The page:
Mexico Economy: Profile
Mexico has benefited from the NAFTA; being a free market economy, it has increased its trade with the US and Canada threefold. Furthermore, over 90% of their trade falls under twelve free trade agreements spanning more than 40 countries worldwide. The Mexican GDP grew at an average rate of 5.1% during 1995-2002. The recent economic recession and more specifically, the downslide in the US markets impacted this growth in a negative way. The annual average growth for the GDP in 2005 dipped to 3-4.1%.
In 2009, the economic profile for Mexico took a turn for the worse. Widespread disease in the form of a flu outbreak added to the failing economy in 2009. Policy stimulus proved inadequate against the background of limited fiscal stimulus and monetary relaxation. From an all-time low rate of annual inflation of 3.3% in 2005, this rate has only recently displayed signs of reducing from 6.4% in 2008 to 5.4%. These fluctuations are largely caused by the economy of Mexico’s close association with US business and trade.
Recovery Process: Mexican Economy 2010
For the year 2010, the growth figures pertaining to the Mexican economy indicate signs of a recovery. The Mexican Finance Ministry has increased the growth figures from 3% to 3.9%. This upswing was the result of significant improvement in Mexico’s exports, automobile production, manufacturing and increased imports of consumer goods. Employment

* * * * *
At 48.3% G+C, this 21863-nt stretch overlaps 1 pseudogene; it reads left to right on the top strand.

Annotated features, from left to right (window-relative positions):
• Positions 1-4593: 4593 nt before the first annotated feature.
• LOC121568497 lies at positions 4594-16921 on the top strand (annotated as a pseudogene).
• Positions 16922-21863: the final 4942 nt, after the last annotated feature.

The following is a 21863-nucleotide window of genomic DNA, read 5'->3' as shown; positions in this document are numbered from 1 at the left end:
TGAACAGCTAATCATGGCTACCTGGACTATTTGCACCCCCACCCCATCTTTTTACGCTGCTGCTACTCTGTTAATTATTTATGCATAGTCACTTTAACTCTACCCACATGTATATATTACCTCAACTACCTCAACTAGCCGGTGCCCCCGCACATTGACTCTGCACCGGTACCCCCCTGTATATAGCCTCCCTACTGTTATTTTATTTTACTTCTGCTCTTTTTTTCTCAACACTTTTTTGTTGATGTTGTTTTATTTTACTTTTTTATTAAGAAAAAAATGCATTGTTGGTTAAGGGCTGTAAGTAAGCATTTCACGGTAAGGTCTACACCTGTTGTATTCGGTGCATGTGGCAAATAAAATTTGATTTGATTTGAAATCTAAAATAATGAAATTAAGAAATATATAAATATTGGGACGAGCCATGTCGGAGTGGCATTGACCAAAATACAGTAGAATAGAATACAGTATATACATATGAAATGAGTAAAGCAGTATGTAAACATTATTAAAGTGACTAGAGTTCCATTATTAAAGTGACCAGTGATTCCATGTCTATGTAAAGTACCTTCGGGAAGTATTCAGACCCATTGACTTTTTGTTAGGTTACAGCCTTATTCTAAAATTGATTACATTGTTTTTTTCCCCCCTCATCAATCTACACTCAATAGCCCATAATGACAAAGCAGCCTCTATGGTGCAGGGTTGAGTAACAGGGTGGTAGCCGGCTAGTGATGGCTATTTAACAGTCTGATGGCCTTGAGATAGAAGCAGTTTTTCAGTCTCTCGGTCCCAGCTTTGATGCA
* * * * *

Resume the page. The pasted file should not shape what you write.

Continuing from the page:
is also on the rise alongside an increase in foreign and domestic demand, despite a deep divide in economic distribution, where 32% of the top earners take in 55% of the country’s total income.

Mexico - Fast Facts
Mexico is an Upper Middle income economies coming under the Latin America
and Caribbean region as to the classification made by the World Bank on the basis of income and region for the year 2006.
has a free market economy system. Exports sector of the country's economy has brought tremendous economic success in the recent years. Services constitute a larger share in the total GDP of the country followed by the industries.
Major agricultural products of the country are wheat, sugar, coffee, and cotton. Important industries are chemicals, electric goods, tourisms, textiles, and rubber. The country has larger deposits